What is the Difference Between Rust Removers and Rust Converters?

The unsightly reddish brown stain on your brand name tools is a sign that it needs some decent rust treatment. So to remove it from metal, you have two options: you can either use a removal product or a converter.

Although these treatment products have the same goal – and that is to remove rust from metal – they achieve this in totally different ways. So comparing converters with removal products is much like comparing apples and oranges. They may be in the same class of products, but they both work in their own special way.

Rust Converters

As the name implies, converters work to remove rust from metal objects by converting the iron oxide (i.e., “rust”) into a harmless and inert compound. Curiously enough, the resulting inert compound even provides some form of protection from corrosion.

The key ingredient in most converters is phosphoric acid. This acts by binding with the iron oxide to form a new compound − iron phosphate. You’ll know when the rust has been totally converted into iron phosphate when its reddish brown tinge turns black.

The advantage of phosphoric acid is that it leaves a protective coat of iron phosphate. This inert and harmless compound prevents rusting. Iron phosphate isn’t durable and you will need to use a product specific to surface protection.

The common practice is to add a coat of anti-rust paint to the treated metal surface. This ensures that no further corrosion will take place as long as the topcoat is intact.

The main advantage of using converters as a treatment method is it saves you from the tedious work of scraping every bit of the red stuff from the affected metal surface. The traditional approach of removal is some elbow grease and a considerable amount of patience.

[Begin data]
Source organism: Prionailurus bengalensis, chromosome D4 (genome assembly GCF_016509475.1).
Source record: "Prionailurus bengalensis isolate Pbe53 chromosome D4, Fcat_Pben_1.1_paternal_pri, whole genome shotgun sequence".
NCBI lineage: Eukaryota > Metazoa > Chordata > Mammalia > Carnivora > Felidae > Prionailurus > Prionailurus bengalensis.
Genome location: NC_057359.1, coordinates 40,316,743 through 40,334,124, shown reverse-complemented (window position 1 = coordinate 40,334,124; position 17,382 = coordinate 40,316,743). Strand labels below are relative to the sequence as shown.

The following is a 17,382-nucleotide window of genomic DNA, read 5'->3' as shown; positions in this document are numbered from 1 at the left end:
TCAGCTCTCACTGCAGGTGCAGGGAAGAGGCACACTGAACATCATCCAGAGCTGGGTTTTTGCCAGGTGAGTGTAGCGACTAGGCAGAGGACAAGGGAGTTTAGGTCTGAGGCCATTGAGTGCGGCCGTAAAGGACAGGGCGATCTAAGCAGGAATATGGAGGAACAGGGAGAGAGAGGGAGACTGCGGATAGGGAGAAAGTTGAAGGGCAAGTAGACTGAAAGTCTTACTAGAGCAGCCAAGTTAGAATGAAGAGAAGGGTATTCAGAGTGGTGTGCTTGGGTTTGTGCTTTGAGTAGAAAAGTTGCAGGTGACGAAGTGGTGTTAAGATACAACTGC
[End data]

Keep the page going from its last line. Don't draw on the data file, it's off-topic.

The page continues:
In using a converter, all you have Rust Paint to do is to scrape off any loose red flakes and then apply the converter paint over the corroded area. Then wait for the converter product to do its job (usually overnight to 24 hours, depending on the extent of the corrosion).

Once the corrosion turns completely from reddish brown to black then you know that the converter has already neutralized the iron oxide into an inert and harmless compound. All you have to do now is to add a layer or two of topcoat and you’re done for the day.

Rust Removers

Unlike converters, removal products require some serious elbow grease to remove rusting stains from metal surfaces. This is the traditional method. This means that you have to remove every bit from the metal surface using a removal product to help you get the job done.

The purpose of the remover is to help you speed things up by using a very powerful acid to remove any iron oxide (a.k.a. “rust”) still clinging to the metal surface. No chemical transformation takes place as in the case of converters.

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